Jaskeert Kalkat Vancouver's net worth, biography, fact, career, awards and life story

Jaskeert Kalkat Vancouver Wiki – Jaskeert Kalkat Vancouver Biography

Jaskeert Kalkat was gunned down about 8:30 p.m. Thursday in the parking lot of Burnaby’s Market Crossing mall at Marine Way and Byrne Road. Two other people were also shot, a man and a woman who were also “known to police, ” said Sgt. Frank Jang of the Integrated Homicide Investigation Team. They were taken to hospital with “severe injuries, but they are expected to survive.”

Postmedia has learned that the young woman once briefly worked in a clerical position in the RCMP’s criminal intelligence center, but left the job more than a year ago. No one in the RCMP would comment officially on the connection, which was confirmed through sources. I understand there is information circulating on social media, however, we do not want to compromise the victim’s safety and are concerned that providing information that could do so does increase their risks,” Jang said.

Kalkat, who was born in 1998, was on probation at the time of his death, having been convicted in October of an assault in Surrey in 2019. He was also convicted of a 2017 assault in Vancouver involving others in the Brothers Keepers as well.

Jaskeert Kalkat Vancouver Age

Jaskeert Kalkat was 23 years old.

Cause of Death – Shooting

Postmedia is not identifying her by the name given the security risk. Her contact information remained in an RCMP database of employees as of Friday, but one source said that was a “technical” glitch and her account is no longer active. Sources also confirmed that the woman has a relative working in the RCMP who has been concerned about her gang connections and tried to persuade her to cut those ties.

A white SUV found burning in South Surrey just after 9 p.m. appears to be the shooter’s getaway vehicle, Jang said. He is asking the public to check their dashcam video if they were on Highways 91 and 99 or 16th Avenue between 8:30 and 9:30 p.m.

Sources said Thursday’s murder is likely in retaliation for the fatal shooting of United Nations gangster Karman Grewal, 28, at YVR on Sunday afternoon.

Neither Kalkat nor his two associates were customers of the Cactus Club at the mall, people at the scene said. The trio was shot near the restaurant’s outdoor patio.

People on the patio screamed and dove for cover after close to 20 shots rang out. Broken glass was scattered beneath the tables. One woman told Postmedia she and her friend were seated on another restaurant’s patio when they heard “pop, pop, pop, pop.” At first, they thought it was fireworks, but then screaming and commotion started.

“We didn’t see the shooters — nothing like that. But, just, we saw people diving around. … There was hell. There was broken glass. They were throwing the tables in the air. Oh my God,” she said. “It’s amazing more people weren’t hurt.”

Public Safety Minister Mike Farnworth said Friday that police are doing everything they can to end the shootings and put those responsible behind bars. He said he would personally like to see more “naming and shaming” of gang members — both to help police get information about them and so the public can better protect themselves.

Asked why many gang murders remain unsolved, Farnworth said, “These are, in many cases, very complex investigations.” In some cases, he said, suspects are killed in retaliatory shootings before they can be charged.

“That is a challenge because the person who committed the crime has now also become another statistic,” he said. He also said there has to be “a multi-pronged approach. Obviously, enforcement is one element. But so is prevention.”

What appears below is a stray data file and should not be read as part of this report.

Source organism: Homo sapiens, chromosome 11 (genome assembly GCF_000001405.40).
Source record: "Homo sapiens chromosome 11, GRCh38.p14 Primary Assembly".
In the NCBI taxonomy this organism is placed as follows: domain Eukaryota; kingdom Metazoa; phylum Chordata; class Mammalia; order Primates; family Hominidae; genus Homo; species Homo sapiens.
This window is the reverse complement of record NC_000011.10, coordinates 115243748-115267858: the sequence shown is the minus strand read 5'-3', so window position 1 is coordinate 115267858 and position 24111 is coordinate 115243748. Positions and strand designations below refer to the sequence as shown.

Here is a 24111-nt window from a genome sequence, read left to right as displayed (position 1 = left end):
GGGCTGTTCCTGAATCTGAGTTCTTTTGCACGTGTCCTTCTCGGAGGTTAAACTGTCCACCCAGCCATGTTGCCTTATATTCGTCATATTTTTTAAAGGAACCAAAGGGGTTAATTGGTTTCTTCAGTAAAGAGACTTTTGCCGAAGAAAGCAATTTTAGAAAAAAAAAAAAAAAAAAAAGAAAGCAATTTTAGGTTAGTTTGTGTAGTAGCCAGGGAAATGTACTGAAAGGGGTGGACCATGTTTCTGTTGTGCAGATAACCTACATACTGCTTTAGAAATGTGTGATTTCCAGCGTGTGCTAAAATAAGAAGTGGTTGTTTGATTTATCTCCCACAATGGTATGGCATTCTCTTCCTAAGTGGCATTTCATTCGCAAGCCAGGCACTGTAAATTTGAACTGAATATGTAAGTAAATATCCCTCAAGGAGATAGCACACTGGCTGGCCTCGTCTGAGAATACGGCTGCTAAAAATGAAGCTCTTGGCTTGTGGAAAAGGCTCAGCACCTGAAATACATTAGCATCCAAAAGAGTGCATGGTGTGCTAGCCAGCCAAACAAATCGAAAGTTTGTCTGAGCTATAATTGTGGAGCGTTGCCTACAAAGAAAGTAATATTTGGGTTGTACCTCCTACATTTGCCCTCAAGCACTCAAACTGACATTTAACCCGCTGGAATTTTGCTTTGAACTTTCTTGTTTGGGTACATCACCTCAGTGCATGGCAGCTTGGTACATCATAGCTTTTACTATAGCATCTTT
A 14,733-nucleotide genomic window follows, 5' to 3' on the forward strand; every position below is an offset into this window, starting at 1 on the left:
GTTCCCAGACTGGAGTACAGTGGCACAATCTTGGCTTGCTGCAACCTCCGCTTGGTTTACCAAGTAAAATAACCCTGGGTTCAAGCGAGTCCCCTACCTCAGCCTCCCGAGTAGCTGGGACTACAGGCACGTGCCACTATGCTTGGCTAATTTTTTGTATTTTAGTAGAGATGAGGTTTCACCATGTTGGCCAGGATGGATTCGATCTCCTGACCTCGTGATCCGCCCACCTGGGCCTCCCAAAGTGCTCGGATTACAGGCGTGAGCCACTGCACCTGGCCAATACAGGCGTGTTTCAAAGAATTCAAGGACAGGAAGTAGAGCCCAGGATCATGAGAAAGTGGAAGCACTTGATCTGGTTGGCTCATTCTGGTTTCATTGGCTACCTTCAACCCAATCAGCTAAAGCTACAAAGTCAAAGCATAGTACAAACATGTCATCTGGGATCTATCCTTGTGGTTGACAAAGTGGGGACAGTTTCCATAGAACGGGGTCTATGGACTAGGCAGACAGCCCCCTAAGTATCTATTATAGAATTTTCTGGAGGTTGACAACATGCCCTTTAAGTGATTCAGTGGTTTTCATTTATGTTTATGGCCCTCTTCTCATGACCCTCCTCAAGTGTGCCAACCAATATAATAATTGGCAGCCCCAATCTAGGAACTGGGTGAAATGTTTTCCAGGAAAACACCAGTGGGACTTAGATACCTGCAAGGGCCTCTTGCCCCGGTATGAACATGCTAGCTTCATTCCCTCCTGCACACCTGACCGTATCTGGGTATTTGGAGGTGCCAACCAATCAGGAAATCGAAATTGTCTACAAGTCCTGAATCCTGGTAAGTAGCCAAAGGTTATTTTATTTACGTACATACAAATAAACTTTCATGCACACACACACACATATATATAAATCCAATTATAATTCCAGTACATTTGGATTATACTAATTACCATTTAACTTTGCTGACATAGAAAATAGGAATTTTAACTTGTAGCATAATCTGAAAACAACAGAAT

More people close to those involved need to provide information to the police, he said. One of the ways in which the police can bring about successful prosecutions is when they have information. And that’s critical to stopping the cycle of violence that we have seen. Police across the region said they have their gang enforcement units out trying to target those involved in the conflict.

Investigation Report

Retaliation was expected after Grewal’s murder outside YVR’s international terminal Sunday at 3 p.m. Grewal’s killer escaped in a maroon-coloured Honda Pilot driven by a second person, shooting at a Richmond RCMP car that tried to chase the vehicle. The SUV was found burning in the 9700-block of Princess Drive about 30 minutes later.

The UN gang has been locked in a bloody battle with the Brothers Keepers gang and the Red Scorpion/Kang group over drug turf since at least 2017. All sides have had high-level members killed this year — with retaliation sometimes coming in less than a day.

Murders have happened in busy mall parking lots, crowded parks, near schools and outside a popular restaurant on the Vancouver waterfront. The year started off with the Jan. 6 murder of Red Scorpion — and former Brothers Keeper — Gary Kang, 24, inside his parents’ south Surrey house. A day later Anees Mohammed, 29 and a key player in the Wolfpack gang was shot to death in Steveston Park — likely in retaliation. On Jan. 9, Dilraj Johal, 28, was fatally shot in Richmond. He was once close to a Brothers Keepers leader, but was aligned with the UN at the time of his slaying.

The violence ramped up again with the murder of Brothers Keepers Harb Dhaliwal outside Cardero’s restaurant on April 17, then the slaying of long-time UN gangster Todd Gouwenberg in Langley on April 20. On May 1, correctional officer Bikramdeep Randhawa was shot to death in a Delta mall parking lot in what may have been a case of mistaken identity.

On May 8, Toni Dalipi, 19, was shot to death outside a Burnaby vape store. Ahmed Tahir, 20, has been charged with first-degree murder in that case. The slaying has also been linked to the Lower Mainland gang conflict. Then on Mother’s Day, Sunday, Grewal was killed. There were also several other shootings in recent weeks with no known link to the gang war.